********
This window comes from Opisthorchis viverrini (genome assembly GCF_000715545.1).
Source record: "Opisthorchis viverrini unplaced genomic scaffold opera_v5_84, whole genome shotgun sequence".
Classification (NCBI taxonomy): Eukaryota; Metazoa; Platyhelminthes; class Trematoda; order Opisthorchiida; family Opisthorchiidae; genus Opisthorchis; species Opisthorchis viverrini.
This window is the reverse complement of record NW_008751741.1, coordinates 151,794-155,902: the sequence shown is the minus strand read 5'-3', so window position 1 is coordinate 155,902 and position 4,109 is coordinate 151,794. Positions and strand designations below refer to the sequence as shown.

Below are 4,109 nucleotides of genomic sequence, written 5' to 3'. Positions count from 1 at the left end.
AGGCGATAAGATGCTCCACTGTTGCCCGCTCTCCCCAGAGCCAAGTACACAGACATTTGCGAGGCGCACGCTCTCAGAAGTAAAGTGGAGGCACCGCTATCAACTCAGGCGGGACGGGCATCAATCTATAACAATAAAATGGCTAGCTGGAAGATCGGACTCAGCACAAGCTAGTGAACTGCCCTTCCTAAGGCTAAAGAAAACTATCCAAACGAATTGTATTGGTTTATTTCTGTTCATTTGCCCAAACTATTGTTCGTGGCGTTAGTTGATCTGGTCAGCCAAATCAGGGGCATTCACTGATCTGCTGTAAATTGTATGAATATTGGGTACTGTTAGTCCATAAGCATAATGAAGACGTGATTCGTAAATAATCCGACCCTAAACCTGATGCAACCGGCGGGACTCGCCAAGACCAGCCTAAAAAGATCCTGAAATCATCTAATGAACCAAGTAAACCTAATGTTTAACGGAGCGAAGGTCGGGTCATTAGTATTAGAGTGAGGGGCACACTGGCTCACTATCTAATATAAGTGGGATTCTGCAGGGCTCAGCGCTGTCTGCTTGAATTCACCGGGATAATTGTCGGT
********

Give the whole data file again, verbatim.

This window comes from Opisthorchis viverrini (genome assembly GCF_000715545.1).
Source record: "Opisthorchis viverrini unplaced genomic scaffold opera_v5_84, whole genome shotgun sequence".
Classification (NCBI taxonomy): Eukaryota; Metazoa; Platyhelminthes; class Trematoda; order Opisthorchiida; family Opisthorchiidae; genus Opisthorchis; species Opisthorchis viverrini.
This window is the reverse complement of record NW_008751741.1, coordinates 151,794-155,902: the sequence shown is the minus strand read 5'-3', so window position 1 is coordinate 155,902 and position 4,109 is coordinate 151,794. Positions and strand designations below refer to the sequence as shown.

Below are 4,109 nucleotides of genomic sequence, written 5' to 3'. Positions count from 1 at the left end.
AGGCGATAAGATGCTCCACTGTTGCCCGCTCTCCCCAGAGCCAAGTACACAGACATTTGCGAGGCGCACGCTCTCAGAAGTAAAGTGGAGGCACCGCTATCAACTCAGGCGGGACGGGCATCAATCTATAACAATAAAATGGCTAGCTGGAAGATCGGACTCAGCACAAGCTAGTGAACTGCCCTTCCTAAGGCTAAAGAAAACTATCCAAACGAATTGTATTGGTTTATTTCTGTTCATTTGCCCAAACTATTGTTCGTGGCGTTAGTTGATCTGGTCAGCCAAATCAGGGGCATTCACTGATCTGCTGTAAATTGTATGAATATTGGGTACTGTTAGTCCATAAGCATAATGAAGACGTGATTCGTAAATAATCCGACCCTAAACCTGATGCAACCGGCGGGACTCGCCAAGACCAGCCTAAAAAGATCCTGAAATCATCTAATGAACCAAGTAAACCTAATGTTTAACGGAGCGAAGGTCGGGTCATTAGTATTAGAGTGAGGGGCACACTGGCTCACTATCTAATATAAGTGGGATTCTGCAGGGCTCAGCGCTGTCTGCTTGAATTCACCGGGATAATTGTCGGT